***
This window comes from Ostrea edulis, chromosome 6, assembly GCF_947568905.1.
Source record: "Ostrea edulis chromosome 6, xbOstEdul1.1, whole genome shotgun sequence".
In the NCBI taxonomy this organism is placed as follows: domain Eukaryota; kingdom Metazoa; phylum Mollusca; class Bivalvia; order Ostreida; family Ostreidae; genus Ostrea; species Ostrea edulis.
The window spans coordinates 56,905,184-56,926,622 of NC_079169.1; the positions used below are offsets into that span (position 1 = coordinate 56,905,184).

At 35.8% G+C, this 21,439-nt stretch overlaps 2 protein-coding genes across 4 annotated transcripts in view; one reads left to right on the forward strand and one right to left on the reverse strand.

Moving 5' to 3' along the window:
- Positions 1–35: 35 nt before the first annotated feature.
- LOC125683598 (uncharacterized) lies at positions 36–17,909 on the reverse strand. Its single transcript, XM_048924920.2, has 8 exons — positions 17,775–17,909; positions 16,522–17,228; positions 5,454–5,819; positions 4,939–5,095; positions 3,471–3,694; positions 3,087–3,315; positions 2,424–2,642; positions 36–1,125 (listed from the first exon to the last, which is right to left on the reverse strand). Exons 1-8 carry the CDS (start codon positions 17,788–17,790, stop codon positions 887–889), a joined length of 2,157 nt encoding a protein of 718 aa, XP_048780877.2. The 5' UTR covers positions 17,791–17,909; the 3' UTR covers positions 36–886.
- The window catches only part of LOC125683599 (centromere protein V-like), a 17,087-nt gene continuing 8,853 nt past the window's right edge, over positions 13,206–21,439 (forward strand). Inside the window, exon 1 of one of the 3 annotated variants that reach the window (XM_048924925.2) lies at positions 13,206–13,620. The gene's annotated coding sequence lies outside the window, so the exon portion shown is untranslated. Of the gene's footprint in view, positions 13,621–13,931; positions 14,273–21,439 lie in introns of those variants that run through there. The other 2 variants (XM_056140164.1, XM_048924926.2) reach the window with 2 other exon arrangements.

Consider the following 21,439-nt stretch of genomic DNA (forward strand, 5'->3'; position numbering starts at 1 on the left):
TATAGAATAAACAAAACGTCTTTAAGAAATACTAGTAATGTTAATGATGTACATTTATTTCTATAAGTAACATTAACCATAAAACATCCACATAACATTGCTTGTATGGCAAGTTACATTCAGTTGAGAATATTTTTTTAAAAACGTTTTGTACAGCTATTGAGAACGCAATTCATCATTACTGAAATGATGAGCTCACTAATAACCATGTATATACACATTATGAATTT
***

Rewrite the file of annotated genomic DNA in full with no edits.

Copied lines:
This window comes from Ostrea edulis, chromosome 6, assembly GCF_947568905.1.
Source record: "Ostrea edulis chromosome 6, xbOstEdul1.1, whole genome shotgun sequence".
In the NCBI taxonomy this organism is placed as follows: domain Eukaryota; kingdom Metazoa; phylum Mollusca; class Bivalvia; order Ostreida; family Ostreidae; genus Ostrea; species Ostrea edulis.
The window spans coordinates 56,905,184-56,926,622 of NC_079169.1; the positions used below are offsets into that span (position 1 = coordinate 56,905,184).

At 35.8% G+C, this 21,439-nt stretch overlaps 2 protein-coding genes across 4 annotated transcripts in view; one reads left to right on the forward strand and one right to left on the reverse strand.

Moving 5' to 3' along the window:
- Positions 1–35: 35 nt before the first annotated feature.
- LOC125683598 (uncharacterized) lies at positions 36–17,909 on the reverse strand. Its single transcript, XM_048924920.2, has 8 exons — positions 17,775–17,909; positions 16,522–17,228; positions 5,454–5,819; positions 4,939–5,095; positions 3,471–3,694; positions 3,087–3,315; positions 2,424–2,642; positions 36–1,125 (listed from the first exon to the last, which is right to left on the reverse strand). Exons 1-8 carry the CDS (start codon positions 17,788–17,790, stop codon positions 887–889), a joined length of 2,157 nt encoding a protein of 718 aa, XP_048780877.2. The 5' UTR covers positions 17,791–17,909; the 3' UTR covers positions 36–886.
- The window catches only part of LOC125683599 (centromere protein V-like), a 17,087-nt gene continuing 8,853 nt past the window's right edge, over positions 13,206–21,439 (forward strand). Inside the window, exon 1 of one of the 3 annotated variants that reach the window (XM_048924925.2) lies at positions 13,206–13,620. The gene's annotated coding sequence lies outside the window, so the exon portion shown is untranslated. Of the gene's footprint in view, positions 13,621–13,931; positions 14,273–21,439 lie in introns of those variants that run through there. The other 2 variants (XM_056140164.1, XM_048924926.2) reach the window with 2 other exon arrangements.

Consider the following 21,439-nt stretch of genomic DNA (forward strand, 5'->3'; position numbering starts at 1 on the left):
TATAGAATAAACAAAACGTCTTTAAGAAATACTAGTAATGTTAATGATGTACATTTATTTCTATAAGTAACATTAACCATAAAACATCCACATAACATTGCTTGTATGGCAAGTTACATTCAGTTGAGAATATTTTTTTAAAAACGTTTTGTACAGCTATTGAGAACGCAATTCATCATTACTGAAATGATGAGCTCACTAATAACCATGTATATACACATTATGAATTT